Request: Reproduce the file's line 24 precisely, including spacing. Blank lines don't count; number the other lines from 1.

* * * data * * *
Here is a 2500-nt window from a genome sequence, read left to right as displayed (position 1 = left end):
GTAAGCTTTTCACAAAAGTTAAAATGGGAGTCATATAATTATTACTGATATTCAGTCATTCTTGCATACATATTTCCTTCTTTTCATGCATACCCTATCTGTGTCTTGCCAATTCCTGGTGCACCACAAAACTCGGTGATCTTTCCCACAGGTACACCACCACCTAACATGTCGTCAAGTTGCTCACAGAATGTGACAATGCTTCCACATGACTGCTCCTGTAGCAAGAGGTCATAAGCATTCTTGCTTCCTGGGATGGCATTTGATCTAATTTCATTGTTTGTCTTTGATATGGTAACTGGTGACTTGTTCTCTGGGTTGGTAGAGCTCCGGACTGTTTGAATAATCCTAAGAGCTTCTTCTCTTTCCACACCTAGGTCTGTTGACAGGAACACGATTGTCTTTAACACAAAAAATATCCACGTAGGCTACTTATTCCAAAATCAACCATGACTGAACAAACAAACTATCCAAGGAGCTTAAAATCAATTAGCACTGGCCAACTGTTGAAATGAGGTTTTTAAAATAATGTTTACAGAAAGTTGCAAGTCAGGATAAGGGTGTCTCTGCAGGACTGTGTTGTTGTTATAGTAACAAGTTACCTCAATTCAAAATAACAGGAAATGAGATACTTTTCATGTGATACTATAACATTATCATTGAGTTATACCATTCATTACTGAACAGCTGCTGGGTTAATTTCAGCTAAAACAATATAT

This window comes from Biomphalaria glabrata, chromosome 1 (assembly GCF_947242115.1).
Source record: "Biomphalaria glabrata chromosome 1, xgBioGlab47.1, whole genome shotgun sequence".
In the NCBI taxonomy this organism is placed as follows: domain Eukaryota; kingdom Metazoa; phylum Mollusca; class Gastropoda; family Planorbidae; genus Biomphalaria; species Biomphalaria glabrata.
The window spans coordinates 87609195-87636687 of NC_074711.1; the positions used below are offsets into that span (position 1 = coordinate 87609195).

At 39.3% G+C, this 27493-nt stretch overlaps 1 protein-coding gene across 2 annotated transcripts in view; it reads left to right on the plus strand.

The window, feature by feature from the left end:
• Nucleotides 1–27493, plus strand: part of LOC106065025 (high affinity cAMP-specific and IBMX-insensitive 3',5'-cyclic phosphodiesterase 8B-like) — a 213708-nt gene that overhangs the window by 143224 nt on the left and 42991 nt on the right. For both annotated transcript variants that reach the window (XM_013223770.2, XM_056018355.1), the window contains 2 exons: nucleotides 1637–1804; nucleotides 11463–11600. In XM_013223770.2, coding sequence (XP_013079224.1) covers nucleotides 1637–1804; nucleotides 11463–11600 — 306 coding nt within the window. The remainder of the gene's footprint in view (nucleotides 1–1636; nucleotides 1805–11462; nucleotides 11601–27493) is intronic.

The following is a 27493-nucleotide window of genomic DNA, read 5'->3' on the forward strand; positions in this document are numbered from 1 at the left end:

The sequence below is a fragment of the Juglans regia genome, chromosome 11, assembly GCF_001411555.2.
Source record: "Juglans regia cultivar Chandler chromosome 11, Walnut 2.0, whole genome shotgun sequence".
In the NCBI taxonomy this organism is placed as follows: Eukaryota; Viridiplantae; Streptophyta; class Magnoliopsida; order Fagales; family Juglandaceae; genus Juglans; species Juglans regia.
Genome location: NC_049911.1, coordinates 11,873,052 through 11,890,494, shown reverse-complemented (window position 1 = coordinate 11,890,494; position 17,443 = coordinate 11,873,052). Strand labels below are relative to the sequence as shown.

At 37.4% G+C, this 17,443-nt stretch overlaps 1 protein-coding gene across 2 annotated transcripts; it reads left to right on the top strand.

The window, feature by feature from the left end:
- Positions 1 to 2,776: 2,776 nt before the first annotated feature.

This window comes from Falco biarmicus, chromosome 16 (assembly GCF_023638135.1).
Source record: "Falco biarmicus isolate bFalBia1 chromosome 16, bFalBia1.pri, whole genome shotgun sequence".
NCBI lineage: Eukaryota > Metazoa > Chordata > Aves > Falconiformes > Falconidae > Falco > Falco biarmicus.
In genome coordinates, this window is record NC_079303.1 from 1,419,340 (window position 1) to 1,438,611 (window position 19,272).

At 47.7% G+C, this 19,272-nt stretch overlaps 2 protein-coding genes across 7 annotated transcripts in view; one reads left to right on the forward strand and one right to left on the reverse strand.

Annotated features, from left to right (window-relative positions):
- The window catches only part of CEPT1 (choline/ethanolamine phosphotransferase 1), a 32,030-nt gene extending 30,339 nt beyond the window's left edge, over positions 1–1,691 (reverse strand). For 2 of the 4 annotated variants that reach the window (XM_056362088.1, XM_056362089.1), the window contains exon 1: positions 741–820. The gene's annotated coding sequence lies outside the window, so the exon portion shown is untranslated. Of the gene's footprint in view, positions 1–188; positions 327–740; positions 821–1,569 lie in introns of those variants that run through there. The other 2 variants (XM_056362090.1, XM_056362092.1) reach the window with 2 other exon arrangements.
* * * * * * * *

- The window catches only part of CEPT1 (choline/ethanolamine phosphotransferase 1), a 32,030-nt gene extending 30,339 nt beyond the window's left edge, over positions 1–1,691 (reverse strand). For 2 of the 4 annotated variants that reach the window (XM_056362088.1, XM_056362089.1), the window contains exon 1: positions 741–820. The gene's annotated coding sequence lies outside the window, so the exon portion shown is untranslated. Of the gene's footprint in view, positions 1–188; positions 327–740; positions 821–1,569 lie in introns of those variants that run through there. The other 2 variants (XM_056362090.1, XM_056362092.1) reach the window with 2 other exon arrangements.